Race data collection considered as Victoria Police scrap receipts
Victoria Police has scrapped its stop-and-search receipting program but the controversial idea of race data collection remains on the table as the force mulls over whether it would provide transparency or create more harm.
The pilot of issuing receipts was trialled in Moonee Valley, Dandenong, Mildura and Bundoora after a 2013 Federal Court case over allegations of racial profiling.
Deputy Police Commissioner Wendy Steendam said the practice of receipting would not be made mandatory.
“The public saw limited benefits in being provided with the receipts. Explaining the purpose of the receipt took longer than actually issuing the receipt,” she said.
The Police Accountability Project’s Anthony Kelly, who pushed for the pilot, said it was flawed from the outset, with little information available about how many were issued and why.
“It was so poorly put together the evaluation is useless,” he said.
Police officers will now have discretion over whether to hand out their business cards, which could yet be made mandatory for contact with anyone under 18.
Racial data a contentious issue
Ms Steendam said the concept of collecting ethnicity data to combat accusations of racial profiling would be looked at next year, but acknowledged it was a vexed issue.
While some groups think it would provide transparency and help monitor unconscious bias in police, others are against it.
“On one hand people think it would create more community harm by asking the question of ethnicity, and the very asking of the question makes people think they are being racially profiled.” Deputy Commissioner Steendam said.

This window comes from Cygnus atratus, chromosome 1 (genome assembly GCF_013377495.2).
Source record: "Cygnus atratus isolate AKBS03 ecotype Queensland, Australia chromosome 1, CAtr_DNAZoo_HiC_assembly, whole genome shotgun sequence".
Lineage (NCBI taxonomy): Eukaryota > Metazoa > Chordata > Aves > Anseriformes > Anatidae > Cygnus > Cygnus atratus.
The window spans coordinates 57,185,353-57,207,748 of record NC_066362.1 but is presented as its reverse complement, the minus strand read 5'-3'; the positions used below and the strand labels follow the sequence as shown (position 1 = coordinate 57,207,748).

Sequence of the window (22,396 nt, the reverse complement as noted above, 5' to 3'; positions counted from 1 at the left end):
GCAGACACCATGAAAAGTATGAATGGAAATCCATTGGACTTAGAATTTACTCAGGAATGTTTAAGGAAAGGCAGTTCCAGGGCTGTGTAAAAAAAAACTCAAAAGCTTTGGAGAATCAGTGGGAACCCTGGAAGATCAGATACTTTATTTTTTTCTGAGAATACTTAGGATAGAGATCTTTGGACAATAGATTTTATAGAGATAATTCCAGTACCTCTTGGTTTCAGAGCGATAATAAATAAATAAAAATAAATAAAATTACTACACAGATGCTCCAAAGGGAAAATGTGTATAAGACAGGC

“The interaction of just issuing a receipt without asking the question of ethnicity led to a more negative interaction with police.”
Tamar Hopkins, from the Police Stop Data expert working group, said while Victoria Police was the first in Australia to officially prohibit racial profiling by officers, there remains no way of knowing if it has been stamped out.
“Race data collection is an important monitoring tool,” the researcher said.
“It will either dispel concerns that racial profiling is occurring, or it will highlight that there are issues to be dealt with.”
Ethnicity data used in US, UK, Canada
Maki Issa was one of six young men who settled a Federal Court case over racial profiling with Victoria Police in 2013.
“In some areas it hasn’t improved, it’s gotten worse,” he said.
He said in Sunshine, Dandenong and Footscray there were constant reports of people of African background being stopped and searched for little reason by police and Protective Services Officers (PSOs).
“Since the Moomba [brawl] event, young people feel more targeted by random stop and searches. They call it harassment,” Mr Issa said.
Ethnicity data collection programs have existed in the United Kingdom for 25 years, and are used in many parts of America.
In London, monthly metropolitan police figures showed people from African or West Indian backgrounds were three times more likely to be stopped.
The recent traffic-stop race data collection project in Ontario, Canada, found black drivers were stopped two times more than expected based on their driving population, and drivers with a Middle Eastern appearance were stopped three times more often.
Victoria Police said diversity considerations would be embedded in police training and the force would look at measuring the success of various methods over the next three years.